Considering the Ebola Epidemic and the Biomedical Engineering Ethical Mandate
Dr. Bernard Cohen, Chair of the IEEE EMBS Ethics and Professional Responsibility Committee, joins IEEE Pulse this month with his column “It’s a Question of Ethics.” We’ve asked Dr. Cohen to share with us some of his goals for the column as well as his thoughts on ethical considerations for biomedical engineers associated with the Ebola outbreak.
IEEE Pulse: Welcome to IEEE Pulse! Tell us a little about yourself and your motivation for writing a column on ethics.
BC: My research and teaching have concentrated on neuroelectrodiagnostic data acquisition and analysis aimed at patients suffering from neurological disorders. Specific emphasis has been placed on acquisition, analysis, and monitoring of the electroencephalogram, evoked potentials, electromyograms, and topographic brain mapping. My focus is on new techniques for intraoperative monitoring of high-risk surgical procedures.
I also teach and lecture on biomedical ethics as well as philosophy and implementation of patient-centered care procedures. It seems to me that, within the engineering profession, we tend to sidestep the important ethical issues that may specifically affect us or that affect our profession. My hope is to bring these to an open forum to enhance better understanding and recognition of ethical issues.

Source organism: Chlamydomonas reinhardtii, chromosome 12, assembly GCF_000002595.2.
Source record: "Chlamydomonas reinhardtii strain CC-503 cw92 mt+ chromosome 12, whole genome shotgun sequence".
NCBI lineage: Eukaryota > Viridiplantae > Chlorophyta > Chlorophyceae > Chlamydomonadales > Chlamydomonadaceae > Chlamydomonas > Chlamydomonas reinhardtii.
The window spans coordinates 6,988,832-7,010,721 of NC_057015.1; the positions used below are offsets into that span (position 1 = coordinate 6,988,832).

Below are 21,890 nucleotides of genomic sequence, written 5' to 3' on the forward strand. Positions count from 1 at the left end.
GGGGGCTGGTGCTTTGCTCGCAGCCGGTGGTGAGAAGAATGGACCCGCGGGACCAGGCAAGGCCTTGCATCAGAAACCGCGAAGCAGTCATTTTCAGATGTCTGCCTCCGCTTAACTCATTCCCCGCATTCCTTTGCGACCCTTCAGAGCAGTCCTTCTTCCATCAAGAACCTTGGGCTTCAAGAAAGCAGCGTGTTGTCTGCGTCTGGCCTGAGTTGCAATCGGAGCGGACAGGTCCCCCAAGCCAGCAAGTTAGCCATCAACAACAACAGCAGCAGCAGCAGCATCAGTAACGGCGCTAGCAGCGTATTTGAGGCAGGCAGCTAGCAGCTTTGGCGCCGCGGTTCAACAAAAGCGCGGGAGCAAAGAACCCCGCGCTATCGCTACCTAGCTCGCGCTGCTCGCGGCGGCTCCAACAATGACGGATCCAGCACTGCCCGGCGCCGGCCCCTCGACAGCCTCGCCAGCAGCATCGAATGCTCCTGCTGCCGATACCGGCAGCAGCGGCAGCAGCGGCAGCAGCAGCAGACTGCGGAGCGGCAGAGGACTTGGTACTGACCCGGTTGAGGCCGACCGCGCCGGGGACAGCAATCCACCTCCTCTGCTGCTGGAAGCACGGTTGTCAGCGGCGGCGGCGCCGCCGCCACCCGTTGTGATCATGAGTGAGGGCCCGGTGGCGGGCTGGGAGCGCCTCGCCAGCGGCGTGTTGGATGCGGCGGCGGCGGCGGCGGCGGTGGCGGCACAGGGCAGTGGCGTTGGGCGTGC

IEEE Pulse: Can you elaborate on these ethical imperatives?
BC: On a daily basis, we each encounter situations that may have ethical (and possibly legal) undertones. Our jobs are intimately connected with careful analyses as well as pressures from all levels. Things such as ignition locks, device safety, impact on culture and humanity in general, pressures to produce a product or release it before it is fully proven, etc., all enter our sphere. One of the best ways to deal with these issues is an open and honest discussion of how other folks have handled similar circumstances.
IEEE Pulse: What then is your vision for this column on ethics?
BC: Open discussions of ethical dilemmas need to be handled in a sensitive fashion without identifying any of the parties involved. That can be done in a large publication such as IEEE Pulse by keeping specific names anonymous. My goal is to have the column serve as a sort of clearing house for these matters.
IEEE Pulse: What would you like the audience to gain through these types of discussions?
BC: Greater awareness of the importance of dealing with ethical issues. Action will always beat reaction at every level.
IEEE Pulse: Speaking of greater awareness and action, while the World Health Organization (WHO) has been working vigorously with the challenge of getting the Ebola outbreak under control, what should the response be from the biomedical engineering community internationally in furthering these efforts?
BC: We have now seen the Ebola virus come on to our shores here in the United States and burying our heads will not make us immune from either the issues or the disease. As big as our world may seem, it is actually very small and we are a part of it.
If we take a brief look at the IEEE EMBS code of ethics we find the following mandates:
1. Respect human dignity and privacy of patients and human subjects
4. Support the preservation of a healthy environment